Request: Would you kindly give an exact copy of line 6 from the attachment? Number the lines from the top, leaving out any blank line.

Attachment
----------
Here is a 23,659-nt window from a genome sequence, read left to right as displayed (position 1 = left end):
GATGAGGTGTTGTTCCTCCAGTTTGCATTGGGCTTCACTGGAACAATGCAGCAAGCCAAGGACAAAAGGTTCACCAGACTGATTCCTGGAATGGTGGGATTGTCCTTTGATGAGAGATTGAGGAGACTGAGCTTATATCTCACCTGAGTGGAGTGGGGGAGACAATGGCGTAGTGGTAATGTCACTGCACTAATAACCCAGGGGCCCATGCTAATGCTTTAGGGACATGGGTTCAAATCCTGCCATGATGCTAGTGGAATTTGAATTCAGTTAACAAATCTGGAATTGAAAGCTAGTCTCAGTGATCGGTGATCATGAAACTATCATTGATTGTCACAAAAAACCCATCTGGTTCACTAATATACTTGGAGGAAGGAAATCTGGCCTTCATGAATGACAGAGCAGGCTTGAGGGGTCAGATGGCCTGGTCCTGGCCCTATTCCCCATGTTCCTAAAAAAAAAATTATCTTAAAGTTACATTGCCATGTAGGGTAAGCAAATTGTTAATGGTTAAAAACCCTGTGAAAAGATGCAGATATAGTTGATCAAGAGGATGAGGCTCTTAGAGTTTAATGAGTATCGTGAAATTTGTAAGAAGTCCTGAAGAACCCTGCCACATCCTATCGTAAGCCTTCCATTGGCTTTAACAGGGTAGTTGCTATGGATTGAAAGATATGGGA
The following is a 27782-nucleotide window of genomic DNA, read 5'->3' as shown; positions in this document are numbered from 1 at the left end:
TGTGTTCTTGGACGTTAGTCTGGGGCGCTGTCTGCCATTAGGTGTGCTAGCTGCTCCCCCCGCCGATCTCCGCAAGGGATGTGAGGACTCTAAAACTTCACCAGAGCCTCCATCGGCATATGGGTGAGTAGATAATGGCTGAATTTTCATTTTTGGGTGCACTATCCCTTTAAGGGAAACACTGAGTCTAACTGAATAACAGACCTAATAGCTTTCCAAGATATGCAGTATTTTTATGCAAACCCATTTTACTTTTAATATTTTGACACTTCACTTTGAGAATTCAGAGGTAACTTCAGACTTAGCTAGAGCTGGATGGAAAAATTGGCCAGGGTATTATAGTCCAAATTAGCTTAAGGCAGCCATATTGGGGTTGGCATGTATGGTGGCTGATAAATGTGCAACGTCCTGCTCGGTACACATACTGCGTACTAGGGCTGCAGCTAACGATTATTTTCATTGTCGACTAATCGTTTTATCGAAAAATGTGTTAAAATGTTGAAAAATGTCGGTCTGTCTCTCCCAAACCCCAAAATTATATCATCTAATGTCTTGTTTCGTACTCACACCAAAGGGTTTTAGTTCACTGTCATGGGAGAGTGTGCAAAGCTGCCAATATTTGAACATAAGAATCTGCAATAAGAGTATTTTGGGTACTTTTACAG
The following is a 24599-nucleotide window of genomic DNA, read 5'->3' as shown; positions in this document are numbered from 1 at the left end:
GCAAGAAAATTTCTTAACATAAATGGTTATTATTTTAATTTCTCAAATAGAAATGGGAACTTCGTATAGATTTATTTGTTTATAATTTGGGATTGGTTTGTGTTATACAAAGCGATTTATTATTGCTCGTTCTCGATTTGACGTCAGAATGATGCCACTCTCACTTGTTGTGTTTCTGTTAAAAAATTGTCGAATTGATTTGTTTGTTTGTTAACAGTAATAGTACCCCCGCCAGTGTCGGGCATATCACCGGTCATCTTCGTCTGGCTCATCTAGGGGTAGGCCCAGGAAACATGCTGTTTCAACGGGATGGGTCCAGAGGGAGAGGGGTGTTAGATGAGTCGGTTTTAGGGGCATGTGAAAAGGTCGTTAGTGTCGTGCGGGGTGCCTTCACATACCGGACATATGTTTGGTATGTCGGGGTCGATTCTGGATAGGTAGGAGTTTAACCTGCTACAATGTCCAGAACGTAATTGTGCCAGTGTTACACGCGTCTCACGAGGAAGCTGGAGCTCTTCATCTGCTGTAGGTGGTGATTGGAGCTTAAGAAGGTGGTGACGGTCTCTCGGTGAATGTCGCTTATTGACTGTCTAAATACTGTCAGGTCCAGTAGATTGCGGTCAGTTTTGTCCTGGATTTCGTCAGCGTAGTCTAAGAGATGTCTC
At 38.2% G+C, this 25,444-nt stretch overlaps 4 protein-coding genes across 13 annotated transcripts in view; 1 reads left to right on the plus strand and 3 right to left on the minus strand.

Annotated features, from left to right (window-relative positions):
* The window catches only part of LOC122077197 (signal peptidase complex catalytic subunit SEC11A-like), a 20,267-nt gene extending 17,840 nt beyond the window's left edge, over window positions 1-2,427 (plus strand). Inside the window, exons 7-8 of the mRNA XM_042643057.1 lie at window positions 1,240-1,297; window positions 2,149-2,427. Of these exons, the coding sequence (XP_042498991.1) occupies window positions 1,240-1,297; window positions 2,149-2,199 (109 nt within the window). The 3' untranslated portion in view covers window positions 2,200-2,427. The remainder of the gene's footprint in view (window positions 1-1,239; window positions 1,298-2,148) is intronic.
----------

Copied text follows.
GCAAGAAAATTTCTTAACATAAATGGTTATTATTTTAATTTCTCAAATAGAAATGGGAACTTCGTATAGATTTATTTGTTTATAATTTGGGATTGGTTTGTGTTATACAAAGCGATTTATTATTGCTCGTTCTCGATTTGACGTCAGAATGATGCCACTCTCACTTGTTGTGTTTCTGTTAAAAAATTGTCGAATTGATTTGTTTGTTTGTTAACAGTAATAGTACCCCCGCCAGTGTCGGGCATATCACCGGTCATCTTCGTCTGGCTCATCTAGGGGTAGGCCCAGGAAACATGCTGTTTCAACGGGATGGGTCCAGAGGGAGAGGGGTGTTAGATGAGTCGGTTTTAGGGGCATGTGAAAAGGTCGTTAGTGTCGTGCGGGGTGCCTTCACATACCGGACATATGTTTGGTATGTCGGGGTCGATTCTGGATAGGTAGGAGTTTAACCTGCTACAATGTCCAGAACGTAATTGTGCCAGTGTTACACGCGTCTCACGAGGAAGCTGGAGCTCTTCATCTGCTGTAGGTGGTGATTGGAGCTTAAGAAGGTGGTGACGGTCTCTCGGTGAATGTCGCTTATTGACTGTCTAAATACTGTCAGGTCCAGTAGATTGCGGTCAGTTTTGTCCTGGATTTCGTCAGCGTAGTCTAAGAGATGTCTC